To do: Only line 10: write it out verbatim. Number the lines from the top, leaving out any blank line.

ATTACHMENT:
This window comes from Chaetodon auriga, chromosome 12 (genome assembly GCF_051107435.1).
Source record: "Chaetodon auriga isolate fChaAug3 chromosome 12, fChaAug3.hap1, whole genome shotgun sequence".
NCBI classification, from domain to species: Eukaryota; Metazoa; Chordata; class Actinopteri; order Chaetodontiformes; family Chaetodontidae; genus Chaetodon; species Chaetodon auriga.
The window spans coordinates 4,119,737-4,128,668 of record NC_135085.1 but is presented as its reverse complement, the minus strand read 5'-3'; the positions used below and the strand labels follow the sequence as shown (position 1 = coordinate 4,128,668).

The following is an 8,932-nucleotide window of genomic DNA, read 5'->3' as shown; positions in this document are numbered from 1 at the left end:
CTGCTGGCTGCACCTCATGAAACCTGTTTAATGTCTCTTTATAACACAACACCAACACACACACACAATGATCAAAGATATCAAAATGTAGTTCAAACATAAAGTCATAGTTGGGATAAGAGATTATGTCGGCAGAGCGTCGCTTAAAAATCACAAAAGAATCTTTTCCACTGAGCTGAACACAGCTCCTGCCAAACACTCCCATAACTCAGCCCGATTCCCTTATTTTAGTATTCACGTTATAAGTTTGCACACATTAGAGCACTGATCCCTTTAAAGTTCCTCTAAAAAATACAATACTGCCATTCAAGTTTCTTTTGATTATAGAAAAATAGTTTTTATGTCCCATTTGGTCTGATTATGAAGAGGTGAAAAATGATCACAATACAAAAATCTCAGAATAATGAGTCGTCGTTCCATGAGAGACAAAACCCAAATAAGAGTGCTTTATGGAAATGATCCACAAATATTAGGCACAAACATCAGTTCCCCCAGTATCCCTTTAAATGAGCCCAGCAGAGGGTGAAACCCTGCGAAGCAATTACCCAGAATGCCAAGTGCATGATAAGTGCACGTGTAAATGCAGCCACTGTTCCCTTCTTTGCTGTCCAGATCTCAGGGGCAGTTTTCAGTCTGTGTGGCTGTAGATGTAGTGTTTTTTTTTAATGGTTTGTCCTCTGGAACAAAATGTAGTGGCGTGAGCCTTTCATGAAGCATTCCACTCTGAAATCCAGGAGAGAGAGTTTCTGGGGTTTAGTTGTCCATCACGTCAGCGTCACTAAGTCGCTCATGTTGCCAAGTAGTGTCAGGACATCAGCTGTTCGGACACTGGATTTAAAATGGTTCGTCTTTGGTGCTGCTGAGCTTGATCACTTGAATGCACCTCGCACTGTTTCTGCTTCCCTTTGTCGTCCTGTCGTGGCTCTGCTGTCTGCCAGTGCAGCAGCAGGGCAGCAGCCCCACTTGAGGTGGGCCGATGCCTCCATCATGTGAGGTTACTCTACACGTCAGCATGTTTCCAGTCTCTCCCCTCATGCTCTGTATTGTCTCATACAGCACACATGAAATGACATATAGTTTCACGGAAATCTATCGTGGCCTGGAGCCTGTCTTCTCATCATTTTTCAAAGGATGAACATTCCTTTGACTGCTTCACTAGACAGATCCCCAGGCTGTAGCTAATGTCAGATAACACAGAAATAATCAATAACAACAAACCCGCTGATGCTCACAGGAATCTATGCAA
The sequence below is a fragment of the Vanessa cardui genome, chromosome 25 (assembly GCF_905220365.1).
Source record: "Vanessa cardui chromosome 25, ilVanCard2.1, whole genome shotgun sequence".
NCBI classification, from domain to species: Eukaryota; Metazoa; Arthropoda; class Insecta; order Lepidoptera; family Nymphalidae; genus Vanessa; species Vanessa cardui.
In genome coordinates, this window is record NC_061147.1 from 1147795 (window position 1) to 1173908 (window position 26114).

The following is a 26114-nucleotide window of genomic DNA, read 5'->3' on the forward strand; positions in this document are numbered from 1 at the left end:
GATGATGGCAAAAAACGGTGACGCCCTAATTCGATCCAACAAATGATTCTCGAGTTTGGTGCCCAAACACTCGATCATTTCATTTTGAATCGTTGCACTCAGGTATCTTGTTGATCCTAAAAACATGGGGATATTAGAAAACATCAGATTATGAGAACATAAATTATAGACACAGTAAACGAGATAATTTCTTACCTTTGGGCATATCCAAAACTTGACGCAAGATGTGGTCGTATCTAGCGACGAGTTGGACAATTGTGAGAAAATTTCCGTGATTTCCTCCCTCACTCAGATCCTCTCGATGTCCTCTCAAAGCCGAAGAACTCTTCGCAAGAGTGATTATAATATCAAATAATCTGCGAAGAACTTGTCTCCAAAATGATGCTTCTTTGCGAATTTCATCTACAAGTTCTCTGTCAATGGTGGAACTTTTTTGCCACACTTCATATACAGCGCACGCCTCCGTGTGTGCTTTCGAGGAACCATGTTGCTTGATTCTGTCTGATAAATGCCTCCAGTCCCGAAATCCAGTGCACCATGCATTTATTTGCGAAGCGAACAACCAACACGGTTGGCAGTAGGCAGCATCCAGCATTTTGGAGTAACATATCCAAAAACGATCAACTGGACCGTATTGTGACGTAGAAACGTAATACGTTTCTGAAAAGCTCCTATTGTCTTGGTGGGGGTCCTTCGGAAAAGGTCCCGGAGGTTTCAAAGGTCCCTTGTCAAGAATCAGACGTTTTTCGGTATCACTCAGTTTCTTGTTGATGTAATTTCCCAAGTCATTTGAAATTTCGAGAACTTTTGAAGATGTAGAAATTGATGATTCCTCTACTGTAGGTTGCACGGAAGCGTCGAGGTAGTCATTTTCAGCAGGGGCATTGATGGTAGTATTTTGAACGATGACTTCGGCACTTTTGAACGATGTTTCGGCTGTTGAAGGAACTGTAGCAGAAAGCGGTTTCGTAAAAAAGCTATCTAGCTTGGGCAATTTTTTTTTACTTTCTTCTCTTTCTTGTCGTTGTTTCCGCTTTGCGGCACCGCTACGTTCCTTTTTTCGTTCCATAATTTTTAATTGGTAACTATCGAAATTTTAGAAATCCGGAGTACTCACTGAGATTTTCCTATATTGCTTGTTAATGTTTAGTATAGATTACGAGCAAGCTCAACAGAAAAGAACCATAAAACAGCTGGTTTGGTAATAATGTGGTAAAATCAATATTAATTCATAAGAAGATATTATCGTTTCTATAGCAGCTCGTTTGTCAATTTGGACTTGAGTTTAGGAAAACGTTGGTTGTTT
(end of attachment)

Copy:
In genome coordinates, this window is record NC_061147.1 from 1147795 (window position 1) to 1173908 (window position 26114).